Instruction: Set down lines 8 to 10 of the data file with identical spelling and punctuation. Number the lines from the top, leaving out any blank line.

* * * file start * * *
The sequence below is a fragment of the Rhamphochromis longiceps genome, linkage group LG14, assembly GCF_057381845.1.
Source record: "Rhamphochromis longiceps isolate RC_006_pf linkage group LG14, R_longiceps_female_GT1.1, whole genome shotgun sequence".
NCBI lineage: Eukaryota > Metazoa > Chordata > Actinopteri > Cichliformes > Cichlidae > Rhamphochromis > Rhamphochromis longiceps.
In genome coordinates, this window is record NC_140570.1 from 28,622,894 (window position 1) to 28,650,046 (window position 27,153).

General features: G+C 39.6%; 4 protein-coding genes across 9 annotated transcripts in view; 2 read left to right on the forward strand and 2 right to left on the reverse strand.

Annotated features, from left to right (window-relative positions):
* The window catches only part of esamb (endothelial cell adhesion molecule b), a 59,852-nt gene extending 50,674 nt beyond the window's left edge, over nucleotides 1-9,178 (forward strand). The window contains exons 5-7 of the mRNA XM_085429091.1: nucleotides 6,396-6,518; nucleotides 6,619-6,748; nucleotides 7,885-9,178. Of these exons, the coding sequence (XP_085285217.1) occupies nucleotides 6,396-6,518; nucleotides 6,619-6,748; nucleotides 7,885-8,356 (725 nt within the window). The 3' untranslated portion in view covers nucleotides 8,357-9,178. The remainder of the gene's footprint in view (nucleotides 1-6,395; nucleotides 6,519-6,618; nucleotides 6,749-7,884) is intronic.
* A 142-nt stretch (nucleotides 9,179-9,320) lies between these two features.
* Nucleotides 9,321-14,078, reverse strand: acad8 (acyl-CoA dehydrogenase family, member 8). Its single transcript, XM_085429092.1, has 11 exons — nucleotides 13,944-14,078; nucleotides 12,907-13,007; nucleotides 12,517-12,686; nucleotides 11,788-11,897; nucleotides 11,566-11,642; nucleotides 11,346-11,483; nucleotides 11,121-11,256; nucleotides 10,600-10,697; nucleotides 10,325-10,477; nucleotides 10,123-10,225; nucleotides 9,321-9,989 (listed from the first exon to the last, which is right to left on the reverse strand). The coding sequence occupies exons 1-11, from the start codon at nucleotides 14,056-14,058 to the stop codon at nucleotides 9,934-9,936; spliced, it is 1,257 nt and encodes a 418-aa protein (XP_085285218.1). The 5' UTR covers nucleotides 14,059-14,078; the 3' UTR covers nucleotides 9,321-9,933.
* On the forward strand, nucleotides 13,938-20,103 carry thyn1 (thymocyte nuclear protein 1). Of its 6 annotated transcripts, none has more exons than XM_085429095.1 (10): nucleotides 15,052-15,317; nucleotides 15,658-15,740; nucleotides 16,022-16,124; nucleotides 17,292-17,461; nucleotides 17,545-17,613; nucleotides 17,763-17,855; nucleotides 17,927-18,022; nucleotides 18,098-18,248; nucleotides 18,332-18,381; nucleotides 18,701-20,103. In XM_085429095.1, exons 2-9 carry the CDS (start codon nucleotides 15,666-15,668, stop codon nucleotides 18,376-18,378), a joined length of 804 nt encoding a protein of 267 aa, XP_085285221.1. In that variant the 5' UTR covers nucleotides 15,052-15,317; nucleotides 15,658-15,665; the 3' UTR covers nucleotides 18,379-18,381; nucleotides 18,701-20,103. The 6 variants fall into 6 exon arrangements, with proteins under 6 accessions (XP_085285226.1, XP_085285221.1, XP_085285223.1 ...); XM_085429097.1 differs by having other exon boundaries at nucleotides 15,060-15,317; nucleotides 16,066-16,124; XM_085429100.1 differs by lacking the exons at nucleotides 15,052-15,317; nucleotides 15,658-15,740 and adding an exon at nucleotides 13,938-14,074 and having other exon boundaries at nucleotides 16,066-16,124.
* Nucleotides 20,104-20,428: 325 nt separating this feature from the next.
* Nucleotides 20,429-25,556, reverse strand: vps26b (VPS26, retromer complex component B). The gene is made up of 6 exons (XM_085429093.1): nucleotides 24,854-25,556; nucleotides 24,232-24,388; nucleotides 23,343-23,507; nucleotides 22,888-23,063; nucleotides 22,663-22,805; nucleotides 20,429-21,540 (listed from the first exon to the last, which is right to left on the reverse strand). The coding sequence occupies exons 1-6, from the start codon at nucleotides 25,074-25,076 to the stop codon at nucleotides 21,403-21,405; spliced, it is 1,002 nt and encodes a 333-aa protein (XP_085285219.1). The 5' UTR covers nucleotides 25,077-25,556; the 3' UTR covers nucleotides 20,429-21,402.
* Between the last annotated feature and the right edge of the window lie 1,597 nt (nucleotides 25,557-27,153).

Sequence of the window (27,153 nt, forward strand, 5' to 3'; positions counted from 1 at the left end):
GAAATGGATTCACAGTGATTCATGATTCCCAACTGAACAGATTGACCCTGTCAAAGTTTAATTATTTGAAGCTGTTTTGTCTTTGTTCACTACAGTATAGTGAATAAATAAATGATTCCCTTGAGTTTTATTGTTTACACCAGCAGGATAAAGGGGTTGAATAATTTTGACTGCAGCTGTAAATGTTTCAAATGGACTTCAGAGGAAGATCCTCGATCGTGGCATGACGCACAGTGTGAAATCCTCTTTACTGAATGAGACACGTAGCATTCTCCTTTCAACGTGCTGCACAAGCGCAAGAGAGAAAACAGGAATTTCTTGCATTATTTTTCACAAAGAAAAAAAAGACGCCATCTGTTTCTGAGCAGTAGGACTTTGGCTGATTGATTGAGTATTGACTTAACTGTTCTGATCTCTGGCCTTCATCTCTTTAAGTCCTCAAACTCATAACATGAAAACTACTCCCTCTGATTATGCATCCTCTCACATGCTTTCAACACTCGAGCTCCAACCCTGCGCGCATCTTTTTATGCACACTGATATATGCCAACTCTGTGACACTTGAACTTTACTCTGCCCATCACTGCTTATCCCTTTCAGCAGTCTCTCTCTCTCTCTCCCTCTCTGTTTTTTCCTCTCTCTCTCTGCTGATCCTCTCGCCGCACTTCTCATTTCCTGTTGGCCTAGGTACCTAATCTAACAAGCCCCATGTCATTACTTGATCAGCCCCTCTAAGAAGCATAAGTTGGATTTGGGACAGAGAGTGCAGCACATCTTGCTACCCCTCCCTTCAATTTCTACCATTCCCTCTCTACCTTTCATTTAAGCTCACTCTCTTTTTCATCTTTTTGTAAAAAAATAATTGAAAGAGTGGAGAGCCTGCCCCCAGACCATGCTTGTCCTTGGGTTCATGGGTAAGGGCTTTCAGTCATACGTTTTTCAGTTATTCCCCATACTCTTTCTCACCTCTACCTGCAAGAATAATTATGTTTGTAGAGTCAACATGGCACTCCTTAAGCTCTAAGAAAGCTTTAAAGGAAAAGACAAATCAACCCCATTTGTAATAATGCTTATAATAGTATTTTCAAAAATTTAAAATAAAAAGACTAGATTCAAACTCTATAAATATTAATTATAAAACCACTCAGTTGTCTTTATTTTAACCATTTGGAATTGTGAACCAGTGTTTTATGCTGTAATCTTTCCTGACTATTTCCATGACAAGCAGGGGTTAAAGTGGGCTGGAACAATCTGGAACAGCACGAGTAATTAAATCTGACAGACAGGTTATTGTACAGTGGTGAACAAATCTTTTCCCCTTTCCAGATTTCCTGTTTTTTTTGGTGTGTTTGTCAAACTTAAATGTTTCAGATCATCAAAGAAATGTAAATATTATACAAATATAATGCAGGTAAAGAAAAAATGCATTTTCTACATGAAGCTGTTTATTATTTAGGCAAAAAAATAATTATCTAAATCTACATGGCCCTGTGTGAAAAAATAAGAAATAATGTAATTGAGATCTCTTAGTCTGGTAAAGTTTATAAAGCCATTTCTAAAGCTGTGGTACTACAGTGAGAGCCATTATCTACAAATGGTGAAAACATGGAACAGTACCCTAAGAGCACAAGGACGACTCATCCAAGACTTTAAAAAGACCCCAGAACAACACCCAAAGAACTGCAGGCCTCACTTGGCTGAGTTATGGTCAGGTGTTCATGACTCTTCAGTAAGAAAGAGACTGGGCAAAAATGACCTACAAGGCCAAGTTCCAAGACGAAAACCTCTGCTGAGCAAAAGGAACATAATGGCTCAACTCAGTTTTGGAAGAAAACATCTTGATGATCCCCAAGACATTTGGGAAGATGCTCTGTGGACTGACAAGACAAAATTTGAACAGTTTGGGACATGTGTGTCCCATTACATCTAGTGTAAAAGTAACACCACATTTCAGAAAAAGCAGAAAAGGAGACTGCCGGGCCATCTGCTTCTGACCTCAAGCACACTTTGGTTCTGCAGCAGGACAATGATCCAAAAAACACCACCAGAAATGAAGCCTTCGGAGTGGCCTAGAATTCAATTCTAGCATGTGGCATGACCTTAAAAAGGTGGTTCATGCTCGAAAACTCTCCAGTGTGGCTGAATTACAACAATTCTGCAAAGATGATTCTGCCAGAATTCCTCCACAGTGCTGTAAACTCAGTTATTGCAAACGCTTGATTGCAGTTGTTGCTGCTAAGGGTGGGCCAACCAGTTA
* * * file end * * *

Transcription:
* A 142-nt stretch (nucleotides 9,179-9,320) lies between these two features.
* Nucleotides 9,321-14,078, reverse strand: acad8 (acyl-CoA dehydrogenase family, member 8). Its single transcript, XM_085429092.1, has 11 exons — nucleotides 13,944-14,078; nucleotides 12,907-13,007; nucleotides 12,517-12,686; nucleotides 11,788-11,897; nucleotides 11,566-11,642; nucleotides 11,346-11,483; nucleotides 11,121-11,256; nucleotides 10,600-10,697; nucleotides 10,325-10,477; nucleotides 10,123-10,225; nucleotides 9,321-9,989 (listed from the first exon to the last, which is right to left on the reverse strand). The coding sequence occupies exons 1-11, from the start codon at nucleotides 14,056-14,058 to the stop codon at nucleotides 9,934-9,936; spliced, it is 1,257 nt and encodes a 418-aa protein (XP_085285218.1). The 5' UTR covers nucleotides 14,059-14,078; the 3' UTR covers nucleotides 9,321-9,933.
* On the forward strand, nucleotides 13,938-20,103 carry thyn1 (thymocyte nuclear protein 1). Of its 6 annotated transcripts, none has more exons than XM_085429095.1 (10): nucleotides 15,052-15,317; nucleotides 15,658-15,740; nucleotides 16,022-16,124; nucleotides 17,292-17,461; nucleotides 17,545-17,613; nucleotides 17,763-17,855; nucleotides 17,927-18,022; nucleotides 18,098-18,248; nucleotides 18,332-18,381; nucleotides 18,701-20,103. In XM_085429095.1, exons 2-9 carry the CDS (start codon nucleotides 15,666-15,668, stop codon nucleotides 18,376-18,378), a joined length of 804 nt encoding a protein of 267 aa, XP_085285221.1. In that variant the 5' UTR covers nucleotides 15,052-15,317; nucleotides 15,658-15,665; the 3' UTR covers nucleotides 18,379-18,381; nucleotides 18,701-20,103. The 6 variants fall into 6 exon arrangements, with proteins under 6 accessions (XP_085285226.1, XP_085285221.1, XP_085285223.1 ...); XM_085429097.1 differs by having other exon boundaries at nucleotides 15,060-15,317; nucleotides 16,066-16,124; XM_085429100.1 differs by lacking the exons at nucleotides 15,052-15,317; nucleotides 15,658-15,740 and adding an exon at nucleotides 13,938-14,074 and having other exon boundaries at nucleotides 16,066-16,124.